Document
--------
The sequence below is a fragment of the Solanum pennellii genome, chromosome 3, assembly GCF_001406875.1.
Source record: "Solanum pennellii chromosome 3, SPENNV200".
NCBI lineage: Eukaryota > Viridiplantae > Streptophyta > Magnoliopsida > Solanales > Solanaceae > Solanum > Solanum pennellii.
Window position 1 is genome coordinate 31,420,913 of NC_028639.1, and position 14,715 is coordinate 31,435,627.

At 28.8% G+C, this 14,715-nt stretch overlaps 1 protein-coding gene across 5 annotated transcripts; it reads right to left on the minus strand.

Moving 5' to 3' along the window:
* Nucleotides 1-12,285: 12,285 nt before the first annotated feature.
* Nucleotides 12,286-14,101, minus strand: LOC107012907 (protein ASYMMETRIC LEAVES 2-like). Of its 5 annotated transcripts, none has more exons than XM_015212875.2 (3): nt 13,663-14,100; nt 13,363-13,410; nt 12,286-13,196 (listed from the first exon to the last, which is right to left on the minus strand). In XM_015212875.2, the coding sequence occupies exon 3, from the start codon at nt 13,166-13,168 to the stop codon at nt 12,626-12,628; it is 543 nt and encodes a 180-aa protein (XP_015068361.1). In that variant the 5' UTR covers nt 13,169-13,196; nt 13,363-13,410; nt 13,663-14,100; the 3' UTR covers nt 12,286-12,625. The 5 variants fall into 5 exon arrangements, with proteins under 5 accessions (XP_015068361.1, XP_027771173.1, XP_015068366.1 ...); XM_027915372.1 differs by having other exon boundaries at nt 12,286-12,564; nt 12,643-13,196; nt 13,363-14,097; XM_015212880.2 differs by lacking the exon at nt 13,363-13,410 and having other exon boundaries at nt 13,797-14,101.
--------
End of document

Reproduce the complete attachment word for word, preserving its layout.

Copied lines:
The sequence below is a fragment of the Solanum pennellii genome, chromosome 3, assembly GCF_001406875.1.
Source record: "Solanum pennellii chromosome 3, SPENNV200".
NCBI lineage: Eukaryota > Viridiplantae > Streptophyta > Magnoliopsida > Solanales > Solanaceae > Solanum > Solanum pennellii.
Window position 1 is genome coordinate 31,420,913 of NC_028639.1, and position 14,715 is coordinate 31,435,627.

At 28.8% G+C, this 14,715-nt stretch overlaps 1 protein-coding gene across 5 annotated transcripts; it reads right to left on the minus strand.

Moving 5' to 3' along the window:
* Nucleotides 1-12,285: 12,285 nt before the first annotated feature.
* Nucleotides 12,286-14,101, minus strand: LOC107012907 (protein ASYMMETRIC LEAVES 2-like). Of its 5 annotated transcripts, none has more exons than XM_015212875.2 (3): nt 13,663-14,100; nt 13,363-13,410; nt 12,286-13,196 (listed from the first exon to the last, which is right to left on the minus strand). In XM_015212875.2, the coding sequence occupies exon 3, from the start codon at nt 13,166-13,168 to the stop codon at nt 12,626-12,628; it is 543 nt and encodes a 180-aa protein (XP_015068361.1). In that variant the 5' UTR covers nt 13,169-13,196; nt 13,363-13,410; nt 13,663-14,100; the 3' UTR covers nt 12,286-12,625. The 5 variants fall into 5 exon arrangements, with proteins under 5 accessions (XP_015068361.1, XP_027771173.1, XP_015068366.1 ...); XM_027915372.1 differs by having other exon boundaries at nt 12,286-12,564; nt 12,643-13,196; nt 13,363-14,097; XM_015212880.2 differs by lacking the exon at nt 13,363-13,410 and having other exon boundaries at nt 13,797-14,101.